Zinc is essential for the healthy growth and reproduction of all organisms (Broadley et al., 2007) and plays a key role in catalytic, regulatory, and structural functions in plants, including carbohydrate metabolism, photosynthesis, and sugar and starch synthesis (Hacisalihoglu et al., 2003). The apple is among the four most popular fruits in the world, and as an essential fruit for human health, high fruit quality is important. Zn deficiencies affect production and quality of all crops, particularly major staple crops; apple cultivars tend to be highly susceptible to Zn deficiency, and the symptoms associated with Zn deficiency have been well documented (Alloway, 2008). Similar to other micronutrients, Zn is not a mobile element within the plant, thus deficiency symptoms are first observed in the youngest leaves (Fageria et al., 2003). Zn deficiency results in reduced leaf and shoot size and photosynthetic rates, ultimately influencing the apple yield and quality (Wang and Jin, 2005; Yan et al., 2010). About 50% of the cultivated soils of the world (Sadeghzadeh and Rengel, 2011), and 51.1% of the soils in China are Zn deficient (Zou et al., 2008). The amelioration of Zn deficiency through soil Zn application is limited by many factors, such as the high soil pH, low soil moisture, and low organic matter (Sarkar and Wynjones, 1982; Sarong et al., 1989), which negatively impact the absorption and upward transport of Zn in the roots; therefore, this method of application requires a long treatment duration, and the effects are not always obvious (Swietlik, 1999). In contrast, Zn application on the aerial parts of plants is an effective, rapid, and economic method for ameliorating Zn deficiency (Swietlik, 2002a).
As Zn application is widely practiced, many cultivation areas show no Zn deficiency. However, it has remained unclear whether continuing the supply of Zn could increase fruit quality. Although many fruit trees were found to be Zn deficient based on leaf Zn analysis (12–13 mg·kg−1 dry weight of leaves), these trees exhibited no Zn deficiency (Swietlik, 2002a). Furthermore, the orchards grown on Zn-amended fields produce fruit of varying quality as a consequence of differences in the Zn nutrition status (Alloway, 2008); thus, it is essential to study the relationship between Zn and apple quality.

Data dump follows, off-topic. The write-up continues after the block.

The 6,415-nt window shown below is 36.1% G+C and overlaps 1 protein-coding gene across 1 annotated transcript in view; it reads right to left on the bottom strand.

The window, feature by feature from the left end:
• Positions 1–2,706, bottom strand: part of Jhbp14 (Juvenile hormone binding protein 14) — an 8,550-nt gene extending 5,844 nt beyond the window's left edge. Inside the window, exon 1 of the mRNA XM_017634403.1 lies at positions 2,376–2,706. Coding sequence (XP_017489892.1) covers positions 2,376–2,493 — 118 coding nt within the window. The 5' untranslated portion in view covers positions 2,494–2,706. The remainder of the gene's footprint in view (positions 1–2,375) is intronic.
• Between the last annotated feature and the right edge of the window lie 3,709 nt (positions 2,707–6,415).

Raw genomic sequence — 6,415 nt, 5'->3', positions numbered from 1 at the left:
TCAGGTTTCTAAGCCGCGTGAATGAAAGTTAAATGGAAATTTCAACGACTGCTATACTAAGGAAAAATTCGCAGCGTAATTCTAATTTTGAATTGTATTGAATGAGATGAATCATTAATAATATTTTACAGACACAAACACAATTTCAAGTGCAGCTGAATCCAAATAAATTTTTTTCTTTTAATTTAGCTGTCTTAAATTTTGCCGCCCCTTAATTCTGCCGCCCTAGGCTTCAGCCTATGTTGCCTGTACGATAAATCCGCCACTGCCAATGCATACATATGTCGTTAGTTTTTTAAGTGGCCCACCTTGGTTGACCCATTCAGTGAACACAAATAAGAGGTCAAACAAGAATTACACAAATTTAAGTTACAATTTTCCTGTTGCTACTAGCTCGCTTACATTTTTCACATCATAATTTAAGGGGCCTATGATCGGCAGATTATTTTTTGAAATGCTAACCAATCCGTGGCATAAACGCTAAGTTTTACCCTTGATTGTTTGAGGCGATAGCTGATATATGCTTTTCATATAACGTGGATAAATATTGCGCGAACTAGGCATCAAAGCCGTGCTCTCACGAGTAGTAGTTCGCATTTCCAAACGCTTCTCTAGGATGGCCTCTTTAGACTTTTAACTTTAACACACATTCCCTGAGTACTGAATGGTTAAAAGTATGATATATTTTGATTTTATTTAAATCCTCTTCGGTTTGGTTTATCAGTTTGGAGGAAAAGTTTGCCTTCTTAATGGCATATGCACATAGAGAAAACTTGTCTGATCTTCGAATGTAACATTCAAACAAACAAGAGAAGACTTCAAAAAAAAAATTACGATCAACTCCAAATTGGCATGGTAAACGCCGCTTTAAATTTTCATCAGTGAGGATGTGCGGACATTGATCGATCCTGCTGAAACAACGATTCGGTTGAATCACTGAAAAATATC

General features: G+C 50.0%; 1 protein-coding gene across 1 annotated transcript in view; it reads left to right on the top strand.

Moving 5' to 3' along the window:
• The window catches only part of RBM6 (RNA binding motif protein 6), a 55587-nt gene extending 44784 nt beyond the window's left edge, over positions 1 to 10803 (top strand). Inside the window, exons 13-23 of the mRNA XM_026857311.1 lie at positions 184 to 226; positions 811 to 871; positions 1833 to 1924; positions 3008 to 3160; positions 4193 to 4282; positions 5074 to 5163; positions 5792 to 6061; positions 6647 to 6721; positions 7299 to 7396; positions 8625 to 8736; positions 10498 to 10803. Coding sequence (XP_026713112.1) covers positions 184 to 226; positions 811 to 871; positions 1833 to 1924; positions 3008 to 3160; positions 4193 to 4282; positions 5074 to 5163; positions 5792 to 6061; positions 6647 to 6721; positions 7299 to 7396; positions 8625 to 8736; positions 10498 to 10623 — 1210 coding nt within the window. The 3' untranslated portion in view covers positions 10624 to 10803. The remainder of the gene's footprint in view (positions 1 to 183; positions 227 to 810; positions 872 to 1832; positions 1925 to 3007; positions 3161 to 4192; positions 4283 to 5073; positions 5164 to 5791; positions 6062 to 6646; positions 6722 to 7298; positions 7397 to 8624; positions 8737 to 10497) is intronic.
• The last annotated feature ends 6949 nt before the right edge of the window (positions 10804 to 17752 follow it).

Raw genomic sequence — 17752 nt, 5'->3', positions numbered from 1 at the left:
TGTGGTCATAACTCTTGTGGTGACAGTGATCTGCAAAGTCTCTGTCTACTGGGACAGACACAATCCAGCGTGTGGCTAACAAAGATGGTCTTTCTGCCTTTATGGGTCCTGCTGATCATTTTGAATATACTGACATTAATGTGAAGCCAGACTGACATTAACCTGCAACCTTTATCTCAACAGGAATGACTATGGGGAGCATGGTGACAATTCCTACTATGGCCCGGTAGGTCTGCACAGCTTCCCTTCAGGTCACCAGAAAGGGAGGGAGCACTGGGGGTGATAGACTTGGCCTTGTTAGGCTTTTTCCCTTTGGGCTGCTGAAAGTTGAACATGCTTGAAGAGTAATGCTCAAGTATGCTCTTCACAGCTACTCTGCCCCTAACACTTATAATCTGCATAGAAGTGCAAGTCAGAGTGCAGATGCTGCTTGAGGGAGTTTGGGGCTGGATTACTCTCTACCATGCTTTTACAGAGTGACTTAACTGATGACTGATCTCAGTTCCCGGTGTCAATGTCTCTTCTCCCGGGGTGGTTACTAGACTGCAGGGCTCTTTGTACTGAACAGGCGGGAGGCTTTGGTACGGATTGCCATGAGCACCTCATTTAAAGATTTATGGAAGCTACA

Many researchers reported that Zn nutrition is closely related to fruit quality. In Brazil, the foliar application of ZnSO4 and the use of Zn tablets increased the size of coffee beans [Coffea arabica (Poltronieri et al., 2011)]. In Iran, combining the placement of ZnSO4 in holes at the base of the trees with foliar applications increased the Zn concentration of apple fruit tissue from 0.7 to 1.5 mg·kg−1 (Malakouti, 2001); the foliar application of Zn also increased the number and yield of fruit compared with the control treatment (Roosta and Hamidpour, 2011). However, studies about the effects on fruit quality of different forms of foliar Zn applied at different stages of apple tree growth are very few. A single foliar spray of fulvic- and humic-based Zn compounds was equally or more effective than ZnSO4 at being absorbed by vegetative apple seedling tissue (Neilsen et al., 2005), but whether the sugar alcohol zinc is effective has not been clear. Recently, sugar compounds containing Zn have been advocated for use with little information to support their use. The goal of the present study was to compare the effects of the application of ZnSO4 and sugar alcohol Zn sprays separately at different developmental stages on apple fruit quality and make sure that whether continuing the supply of Zn could increase fruit quality of apple trees with no zinc deficiency symptoms.
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